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Posted 04/26/2017   8:36 pm  Show Profile Bookmark this reply Add codehappy to your friends list  Get a Link to this Reply
postagedueguy, I have to say, you have a handsome collection of dues.
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Posted 04/27/2017   01:04 am  Show Profile Bookmark this reply Add Rhett to your friends list  Get a Link to this Reply
postagedueguy, that is an amazing assembly of postage due multiples! I am well aware of how difficult it is to find such items; heck, even quality singles are scarce in a lot of cases. Congrats, thanks for sharing, and feel free to show some more!
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Posted 04/27/2017   08:03 am  Show Profile Bookmark this reply Add jogil to your friends list  Get a Link to this Reply
postagedueguy: Congratulations on your new discoveries. Has Scott put your new findings into their U.S. specialized catalogue? Also, is Scott giving the dull (dry) gum variety a separate subletter listing now? In the catalogue that I have, it is listed with the shiny (wet) gum variety. The dull gum variety was dry printed by the web-fed Cottrell rotary press on pregummed paper rolls that were gummed before printing while the shiny gum variety was wet printed by the web-fed Cottrell rotary press on ungummed paper rolls that were gummed after printing. My interest in this mostly lies in the Stickney rotary press that was replaced by the Cottrell rotary press.
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Edited by jogil - 04/27/2017 08:29 am
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Posted 05/06/2017   8:09 pm  Show Profile Bookmark this reply Add postagedueguy to your friends list  Get a Link to this Reply
Thanks you everyone for the compliments on my postage dues. Postage due multiples a pretty hard to find. On J92 dull gums I have contacted Scott's about listing them. They should be in the 2018 Specialized.

One of them was on the front cover of the September issue of The United States Specialist with a story on how I found them on pages 399 - 400. I've been collection postage due plate blocks and sheets for the last 43 years.

My collection currently has 12,000 plate blocks and sheets (and some covers). Most of that is from J79 - J104. I am trying to complete matched set on those 2 issues. In fact I just acquired a plate block of J95 26833 UR in the last few days. This is one of rarest plates of the issue. J95 26833 LL has never been found although I'm always hopeful.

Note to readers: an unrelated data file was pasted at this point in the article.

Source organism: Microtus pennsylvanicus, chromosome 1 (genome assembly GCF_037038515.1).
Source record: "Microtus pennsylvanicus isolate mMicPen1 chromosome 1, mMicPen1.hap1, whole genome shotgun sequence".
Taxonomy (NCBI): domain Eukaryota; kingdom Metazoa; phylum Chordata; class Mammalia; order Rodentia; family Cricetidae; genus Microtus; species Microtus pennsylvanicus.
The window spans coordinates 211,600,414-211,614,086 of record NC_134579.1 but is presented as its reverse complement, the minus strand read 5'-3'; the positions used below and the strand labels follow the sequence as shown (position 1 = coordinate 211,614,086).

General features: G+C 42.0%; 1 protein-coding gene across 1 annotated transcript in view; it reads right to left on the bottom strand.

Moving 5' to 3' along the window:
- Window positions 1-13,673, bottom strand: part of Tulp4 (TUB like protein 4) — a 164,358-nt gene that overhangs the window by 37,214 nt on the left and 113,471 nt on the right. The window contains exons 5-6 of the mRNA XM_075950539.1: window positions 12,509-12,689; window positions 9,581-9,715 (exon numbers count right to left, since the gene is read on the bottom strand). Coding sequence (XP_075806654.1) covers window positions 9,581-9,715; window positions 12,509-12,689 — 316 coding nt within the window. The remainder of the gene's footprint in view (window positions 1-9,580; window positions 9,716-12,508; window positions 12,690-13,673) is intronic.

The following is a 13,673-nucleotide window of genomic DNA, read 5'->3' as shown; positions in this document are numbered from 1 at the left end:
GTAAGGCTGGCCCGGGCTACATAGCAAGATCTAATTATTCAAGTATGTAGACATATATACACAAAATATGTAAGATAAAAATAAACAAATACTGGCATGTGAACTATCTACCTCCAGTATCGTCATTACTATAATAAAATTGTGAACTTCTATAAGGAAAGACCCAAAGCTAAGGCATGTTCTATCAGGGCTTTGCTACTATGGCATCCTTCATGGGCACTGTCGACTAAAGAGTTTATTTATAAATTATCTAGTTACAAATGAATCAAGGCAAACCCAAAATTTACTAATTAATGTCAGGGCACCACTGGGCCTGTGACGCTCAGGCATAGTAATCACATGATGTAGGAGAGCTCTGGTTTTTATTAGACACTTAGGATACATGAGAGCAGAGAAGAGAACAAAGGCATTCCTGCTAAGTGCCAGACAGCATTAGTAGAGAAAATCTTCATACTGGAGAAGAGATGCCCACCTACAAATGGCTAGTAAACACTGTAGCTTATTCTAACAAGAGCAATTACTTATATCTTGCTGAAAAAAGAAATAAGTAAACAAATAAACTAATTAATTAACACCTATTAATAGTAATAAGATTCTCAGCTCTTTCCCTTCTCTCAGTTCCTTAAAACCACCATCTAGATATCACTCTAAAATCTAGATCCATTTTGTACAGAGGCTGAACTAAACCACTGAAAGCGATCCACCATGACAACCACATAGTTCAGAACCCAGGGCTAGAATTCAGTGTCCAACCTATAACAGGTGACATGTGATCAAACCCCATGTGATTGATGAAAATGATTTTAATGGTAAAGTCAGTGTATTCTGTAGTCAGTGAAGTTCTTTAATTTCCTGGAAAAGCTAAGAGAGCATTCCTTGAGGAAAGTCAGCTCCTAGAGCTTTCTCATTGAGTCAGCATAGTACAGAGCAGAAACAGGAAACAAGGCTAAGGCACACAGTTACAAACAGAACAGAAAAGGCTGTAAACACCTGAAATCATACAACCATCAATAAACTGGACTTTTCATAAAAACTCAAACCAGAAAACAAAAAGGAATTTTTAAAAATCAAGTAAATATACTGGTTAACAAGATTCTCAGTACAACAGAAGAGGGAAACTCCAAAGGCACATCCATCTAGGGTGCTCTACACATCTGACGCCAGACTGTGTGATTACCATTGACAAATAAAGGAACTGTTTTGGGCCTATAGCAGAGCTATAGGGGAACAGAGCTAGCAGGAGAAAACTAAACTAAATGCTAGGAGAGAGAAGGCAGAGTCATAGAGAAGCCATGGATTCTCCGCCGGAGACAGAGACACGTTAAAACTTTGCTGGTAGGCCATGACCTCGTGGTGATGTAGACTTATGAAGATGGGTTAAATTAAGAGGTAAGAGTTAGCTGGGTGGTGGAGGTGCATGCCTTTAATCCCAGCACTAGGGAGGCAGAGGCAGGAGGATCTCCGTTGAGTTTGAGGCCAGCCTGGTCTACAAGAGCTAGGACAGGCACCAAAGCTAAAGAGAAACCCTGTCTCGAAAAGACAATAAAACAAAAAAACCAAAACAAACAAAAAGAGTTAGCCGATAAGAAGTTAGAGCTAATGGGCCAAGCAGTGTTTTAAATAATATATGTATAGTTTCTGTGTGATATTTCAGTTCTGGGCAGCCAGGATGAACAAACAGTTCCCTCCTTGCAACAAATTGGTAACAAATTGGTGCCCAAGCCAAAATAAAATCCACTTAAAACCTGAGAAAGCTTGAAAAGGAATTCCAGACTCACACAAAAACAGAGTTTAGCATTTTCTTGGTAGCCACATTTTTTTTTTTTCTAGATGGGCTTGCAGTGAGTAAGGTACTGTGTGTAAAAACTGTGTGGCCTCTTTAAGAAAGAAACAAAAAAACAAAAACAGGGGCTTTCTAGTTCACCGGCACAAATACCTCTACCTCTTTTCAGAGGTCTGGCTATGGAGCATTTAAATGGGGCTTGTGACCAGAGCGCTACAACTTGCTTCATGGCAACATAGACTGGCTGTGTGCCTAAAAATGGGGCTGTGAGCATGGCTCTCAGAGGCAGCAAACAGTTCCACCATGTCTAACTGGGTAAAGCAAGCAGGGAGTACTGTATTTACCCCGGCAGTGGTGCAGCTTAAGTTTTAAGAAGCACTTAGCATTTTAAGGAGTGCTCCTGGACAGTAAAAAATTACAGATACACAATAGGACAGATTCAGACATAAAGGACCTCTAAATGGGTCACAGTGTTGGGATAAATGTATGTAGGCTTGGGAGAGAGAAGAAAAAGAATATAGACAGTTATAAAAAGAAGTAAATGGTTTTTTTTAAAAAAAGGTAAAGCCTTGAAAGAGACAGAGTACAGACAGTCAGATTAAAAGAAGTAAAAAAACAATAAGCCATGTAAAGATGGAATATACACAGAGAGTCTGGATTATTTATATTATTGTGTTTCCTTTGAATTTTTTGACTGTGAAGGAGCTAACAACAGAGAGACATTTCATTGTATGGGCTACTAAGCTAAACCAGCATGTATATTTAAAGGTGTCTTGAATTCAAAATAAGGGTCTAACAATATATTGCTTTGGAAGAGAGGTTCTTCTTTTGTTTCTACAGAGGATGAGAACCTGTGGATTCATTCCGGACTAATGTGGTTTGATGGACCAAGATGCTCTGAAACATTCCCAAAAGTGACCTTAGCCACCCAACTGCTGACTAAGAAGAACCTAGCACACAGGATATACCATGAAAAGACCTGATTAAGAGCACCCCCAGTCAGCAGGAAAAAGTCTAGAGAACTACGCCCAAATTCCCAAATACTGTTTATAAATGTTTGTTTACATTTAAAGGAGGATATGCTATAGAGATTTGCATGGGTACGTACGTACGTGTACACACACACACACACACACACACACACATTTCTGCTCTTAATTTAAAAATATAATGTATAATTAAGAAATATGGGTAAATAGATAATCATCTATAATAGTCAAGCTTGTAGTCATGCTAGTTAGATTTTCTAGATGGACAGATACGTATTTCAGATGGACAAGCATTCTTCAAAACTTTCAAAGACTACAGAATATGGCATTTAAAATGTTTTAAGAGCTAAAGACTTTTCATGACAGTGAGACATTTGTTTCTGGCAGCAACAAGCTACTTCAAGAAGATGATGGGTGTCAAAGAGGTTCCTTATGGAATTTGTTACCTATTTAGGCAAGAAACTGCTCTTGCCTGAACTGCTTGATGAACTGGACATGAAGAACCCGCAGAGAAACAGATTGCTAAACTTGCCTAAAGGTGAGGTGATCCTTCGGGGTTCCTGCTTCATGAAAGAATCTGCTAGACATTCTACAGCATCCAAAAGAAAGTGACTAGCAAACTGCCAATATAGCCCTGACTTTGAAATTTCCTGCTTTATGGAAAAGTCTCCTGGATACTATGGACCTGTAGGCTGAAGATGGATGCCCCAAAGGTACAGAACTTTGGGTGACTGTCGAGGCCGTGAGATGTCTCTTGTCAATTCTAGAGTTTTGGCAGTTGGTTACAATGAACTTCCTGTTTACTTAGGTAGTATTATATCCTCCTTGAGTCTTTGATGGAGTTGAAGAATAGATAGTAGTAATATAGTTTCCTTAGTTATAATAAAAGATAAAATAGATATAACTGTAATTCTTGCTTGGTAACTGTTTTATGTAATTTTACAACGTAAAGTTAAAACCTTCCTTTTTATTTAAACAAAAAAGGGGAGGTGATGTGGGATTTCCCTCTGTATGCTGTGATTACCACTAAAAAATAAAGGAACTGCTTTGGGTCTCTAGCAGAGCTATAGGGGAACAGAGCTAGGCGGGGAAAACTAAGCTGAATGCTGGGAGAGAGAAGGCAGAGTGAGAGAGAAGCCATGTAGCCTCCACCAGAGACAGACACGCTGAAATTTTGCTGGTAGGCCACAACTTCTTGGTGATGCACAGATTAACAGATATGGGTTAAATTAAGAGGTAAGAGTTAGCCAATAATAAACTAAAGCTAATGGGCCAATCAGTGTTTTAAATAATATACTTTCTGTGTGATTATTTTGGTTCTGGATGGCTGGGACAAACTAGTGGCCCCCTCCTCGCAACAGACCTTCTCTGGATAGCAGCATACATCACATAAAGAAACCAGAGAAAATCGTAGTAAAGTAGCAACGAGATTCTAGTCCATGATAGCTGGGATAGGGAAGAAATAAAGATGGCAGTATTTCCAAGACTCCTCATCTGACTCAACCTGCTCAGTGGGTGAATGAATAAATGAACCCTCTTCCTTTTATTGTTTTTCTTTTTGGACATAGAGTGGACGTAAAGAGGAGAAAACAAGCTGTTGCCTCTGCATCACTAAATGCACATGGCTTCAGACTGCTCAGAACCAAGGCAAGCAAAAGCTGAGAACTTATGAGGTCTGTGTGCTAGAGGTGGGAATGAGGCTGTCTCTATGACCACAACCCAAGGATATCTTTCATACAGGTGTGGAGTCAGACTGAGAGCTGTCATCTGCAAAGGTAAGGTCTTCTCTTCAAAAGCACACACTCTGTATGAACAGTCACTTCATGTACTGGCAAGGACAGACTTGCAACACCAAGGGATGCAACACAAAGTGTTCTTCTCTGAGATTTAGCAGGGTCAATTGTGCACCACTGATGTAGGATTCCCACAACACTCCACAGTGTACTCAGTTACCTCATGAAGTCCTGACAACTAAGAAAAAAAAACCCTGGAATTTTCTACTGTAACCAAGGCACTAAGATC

I only need 8 more positions to be complete on J88 - J104! J96 35282 LR; J98 26289 LL,LR, 26290 LL,UR,LR, 26833 LR; and J101 26292 LR. On J79 - J87 I need J81 20675 LL,LR.

Here are J25 - J29 Canal Zone postage due sheets signed by the designer.




Canal Zone J25 plate 123716 LR signed by designer



Canal Zone J26 plate 123717 LL signed by designer



Canal Zone J27 plate 123718 UR signed by designer



Canal Zone J28 plate 123719 LL signed by designer



Canal Zone J29 plate 146100 LR signed by designer
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Edited by postagedueguy - 05/06/2017 8:13 pm
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Posted 05/06/2017   9:54 pm  Show Profile Check eyeonwall's eBay Listings Bookmark this reply Add eyeonwall to your friends list  Get a Link to this Reply

Quote:
Also, is Scott giving the dull (dry) gum variety a separate subletter listing now?


Nope
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Posted 05/06/2017   10:33 pm  Show Profile Bookmark this reply Add postagedueguy to your friends list  Get a Link to this Reply
Scott use to put a lower case 'v' i.e. J98v
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Posted 08/10/2017   5:07 pm  Show Profile Bookmark this reply Add stampmaster to your friends list  Get a Link to this Reply
Hi

Back in late 1950's, there was a post office near Santa Fe Springs CA, I could and did buy mint Postage Due Stamps. Could also buy the 1938 Presidential Issue. The only employee in this small post office, would let me choose and pick what I wanted. Gone are these days.

Stampmaster
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Posted 08/10/2017   9:12 pm  Show Profile Bookmark this reply Add bookbndrbob to your friends list  Get a Link to this Reply
I have an experience similar to stampmaster's. Around 1960 I purchased a sheet of J79 (1/2c) at a post office in Washington, D.C. which has since become part of the National Portrait Gallery. Still have the sheet.